A quarter-century in the making, Rose Bowl is here
PASADENA, Calif. – Mark Dantonio proclaimed it and made good on his word.
After the head coach told his team last winter “you will be the ones,” he fulfilled his own prophecy by leading No. 4 MSU to the Rose Bowl – the program’s first since 1988.
The longstanding goal of Dantonio’s program has been met and now his team is tasked with taking on a hard-nosed, physical Stanford team, ranked No. 5, in the “Granddaddy of Them All.”
Finally, the Spartans (12-1 overall) can get down to business against the Cardinal (11-2) after days of media obligations, theme park visits, prime rib eating, film studying and a cloud of speculation as to how they will handle the suspension of senior linebacker and leader Max Bullough.
“You tend to overanalyze sometimes,” Dantonio told reporters on Dec. 30 regarding the long layoff.
“The game is going to be played on the field. I believe it’s going to come down to the execution of what we do: the blocking, the tackling, the catching the football. All the little things that really make the game of football what it is.”
In the fifth Rose Bowl in school history, MSU squares off with a foe eerily similar to itself.
Like the Spartans, the Cardinal – Rose Bowl champions a year ago – feature a suffocating defense (ranked No. 3 nationally, MSU is No. 1). Offensively, MSU and Stanford have conceptual differences, but both units pride themselves on being the more physical team and establishing a punishing running attack.
Stanford will employ unbalanced formations and power sets with extra offensive linemen on the field to spring star running back Tyler Gaffney, the country’s eighth-leading rusher with 1,618 yards.
For the Spartans, establishing control along on the offensive and defensive lines will be paramount. If junior running back Jeremy Langford can stretch his streak of 100-yard rushing games to nine games, it should pay dividends for MSU’s ability to open up the playbook.
Dantonio acknowledged the philosophical similarities between the programs, noting unpredictability and keeping the opponent off-balance is critical when facing a pseudo-clone.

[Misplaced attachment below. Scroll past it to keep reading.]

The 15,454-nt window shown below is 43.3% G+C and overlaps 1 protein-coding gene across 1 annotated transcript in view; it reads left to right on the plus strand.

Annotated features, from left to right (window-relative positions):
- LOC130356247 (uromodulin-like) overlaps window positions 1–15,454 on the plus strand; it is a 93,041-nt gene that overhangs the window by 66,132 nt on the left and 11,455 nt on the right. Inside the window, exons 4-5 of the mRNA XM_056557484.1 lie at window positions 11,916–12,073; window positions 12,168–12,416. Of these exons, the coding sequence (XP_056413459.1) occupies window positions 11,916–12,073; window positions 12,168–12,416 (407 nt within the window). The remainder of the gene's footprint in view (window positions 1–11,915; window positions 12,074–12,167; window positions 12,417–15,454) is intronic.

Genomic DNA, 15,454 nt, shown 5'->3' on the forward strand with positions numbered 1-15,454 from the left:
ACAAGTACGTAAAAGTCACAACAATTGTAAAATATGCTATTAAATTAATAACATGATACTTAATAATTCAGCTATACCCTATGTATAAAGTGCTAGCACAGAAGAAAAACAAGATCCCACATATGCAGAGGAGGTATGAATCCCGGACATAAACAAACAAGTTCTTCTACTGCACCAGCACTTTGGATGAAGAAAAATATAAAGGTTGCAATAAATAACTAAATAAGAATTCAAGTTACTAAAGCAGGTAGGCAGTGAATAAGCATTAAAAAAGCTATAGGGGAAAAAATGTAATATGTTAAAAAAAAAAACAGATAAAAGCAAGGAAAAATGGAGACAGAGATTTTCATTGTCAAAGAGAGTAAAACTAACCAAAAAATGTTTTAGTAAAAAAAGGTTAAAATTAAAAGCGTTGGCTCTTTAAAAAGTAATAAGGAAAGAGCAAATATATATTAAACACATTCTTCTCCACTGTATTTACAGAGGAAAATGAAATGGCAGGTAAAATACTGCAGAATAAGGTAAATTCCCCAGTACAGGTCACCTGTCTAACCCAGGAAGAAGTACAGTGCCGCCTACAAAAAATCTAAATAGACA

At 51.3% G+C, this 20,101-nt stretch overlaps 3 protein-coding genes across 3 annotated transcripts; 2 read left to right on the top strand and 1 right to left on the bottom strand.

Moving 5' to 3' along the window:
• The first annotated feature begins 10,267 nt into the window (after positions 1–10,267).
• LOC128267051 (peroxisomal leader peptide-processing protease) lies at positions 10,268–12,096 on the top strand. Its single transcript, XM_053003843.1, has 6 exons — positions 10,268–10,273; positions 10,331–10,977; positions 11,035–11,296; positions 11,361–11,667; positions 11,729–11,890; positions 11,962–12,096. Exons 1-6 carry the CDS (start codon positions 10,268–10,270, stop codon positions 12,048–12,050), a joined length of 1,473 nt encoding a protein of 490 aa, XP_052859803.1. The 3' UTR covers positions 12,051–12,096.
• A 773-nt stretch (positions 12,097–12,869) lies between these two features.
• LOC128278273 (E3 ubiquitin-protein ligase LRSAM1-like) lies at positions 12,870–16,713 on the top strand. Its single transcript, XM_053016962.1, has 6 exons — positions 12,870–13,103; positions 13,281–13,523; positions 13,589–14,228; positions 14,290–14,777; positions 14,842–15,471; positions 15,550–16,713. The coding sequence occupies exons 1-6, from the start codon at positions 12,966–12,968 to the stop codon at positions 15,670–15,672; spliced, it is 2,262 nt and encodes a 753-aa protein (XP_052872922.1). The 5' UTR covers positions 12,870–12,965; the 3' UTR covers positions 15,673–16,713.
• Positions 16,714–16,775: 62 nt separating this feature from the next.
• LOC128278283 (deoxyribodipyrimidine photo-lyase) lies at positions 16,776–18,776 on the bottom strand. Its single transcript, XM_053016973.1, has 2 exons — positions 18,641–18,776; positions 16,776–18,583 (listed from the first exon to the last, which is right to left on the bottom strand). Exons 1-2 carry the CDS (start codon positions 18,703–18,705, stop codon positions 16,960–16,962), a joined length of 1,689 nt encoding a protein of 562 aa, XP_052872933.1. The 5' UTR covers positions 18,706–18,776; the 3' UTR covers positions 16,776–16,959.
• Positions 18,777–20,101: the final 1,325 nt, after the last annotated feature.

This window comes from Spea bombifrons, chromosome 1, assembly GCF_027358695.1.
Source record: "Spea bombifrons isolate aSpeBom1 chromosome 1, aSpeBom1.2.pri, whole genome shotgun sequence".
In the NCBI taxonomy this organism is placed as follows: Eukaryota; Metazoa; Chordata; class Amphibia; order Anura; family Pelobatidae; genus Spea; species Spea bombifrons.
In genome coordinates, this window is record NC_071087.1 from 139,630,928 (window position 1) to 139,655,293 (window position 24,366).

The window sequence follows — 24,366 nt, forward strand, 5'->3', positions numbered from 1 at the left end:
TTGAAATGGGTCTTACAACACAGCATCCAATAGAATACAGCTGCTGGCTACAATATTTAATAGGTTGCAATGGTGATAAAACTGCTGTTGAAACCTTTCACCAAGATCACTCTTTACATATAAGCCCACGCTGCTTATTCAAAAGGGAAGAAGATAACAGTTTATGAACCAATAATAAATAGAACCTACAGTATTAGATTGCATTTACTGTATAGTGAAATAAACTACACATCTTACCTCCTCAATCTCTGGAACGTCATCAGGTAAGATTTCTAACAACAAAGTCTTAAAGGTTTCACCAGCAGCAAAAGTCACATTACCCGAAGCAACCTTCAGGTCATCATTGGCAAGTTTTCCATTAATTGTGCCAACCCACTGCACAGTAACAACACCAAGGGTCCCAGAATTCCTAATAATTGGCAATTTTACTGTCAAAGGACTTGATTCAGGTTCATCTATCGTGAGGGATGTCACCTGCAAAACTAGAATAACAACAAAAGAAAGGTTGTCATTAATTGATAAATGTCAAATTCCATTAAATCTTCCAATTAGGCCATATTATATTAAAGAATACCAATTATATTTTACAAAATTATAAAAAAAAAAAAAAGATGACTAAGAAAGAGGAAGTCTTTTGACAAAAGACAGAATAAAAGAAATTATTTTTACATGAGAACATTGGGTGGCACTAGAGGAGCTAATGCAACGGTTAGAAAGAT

“But at the same time I think that … is it easier? No,” he said. “Is it harder? No. We just do what we do. I think that’s the basis of it.”
MSU earned its trip to Pasadena, Calif., by growing and developing through each game this season. The team running on to the pristine Rose Bowl turf on New Year’s Day barely resembles the incomplete squad seen in September with a dominant defense and train wreck offense.
Stanford’s stout 3-4 defense, spearheaded by a pair of fierce senior linebackers, Shayne Skov and Trent Murphy, will be the toughest challenge for sophomore quarterback Connor Cook and the MSU offense to date.
The Spartans’ defense will look to maintain its No. 1 ranking through the end of the season despite Bullough commanding the middle linebacker spot, a position he’s occupied for the past three years. Dantonio said senior Kyler Elsworth is slated to start in Bullough’s place, and sophomore Darien Harris also will see time there.
MSU is 3-1 in previous Rose Bowls, its only loss was in 1966 when the Spartans lost to UCLA 14-12. Since 2001, only one Big Ten team has won the Rose Bowl: Ohio State in 2010, 26-17, versus Oregon.
The dream Dantonio crafted for his team is about to be realized in the 100th anniversary of the sport’s most sanctified game. He’s ready to blow the whistle and get this thing going.
“It gets to that point where you’re done talking and you’re just ready to play, and I think we’re at that point as a football team,” Dantonio said. “… You have to do things better than they do, inevitably. You’re not going to trick them the whole game, neither team.
“You’re going to have to play. That’s the beauty of football.”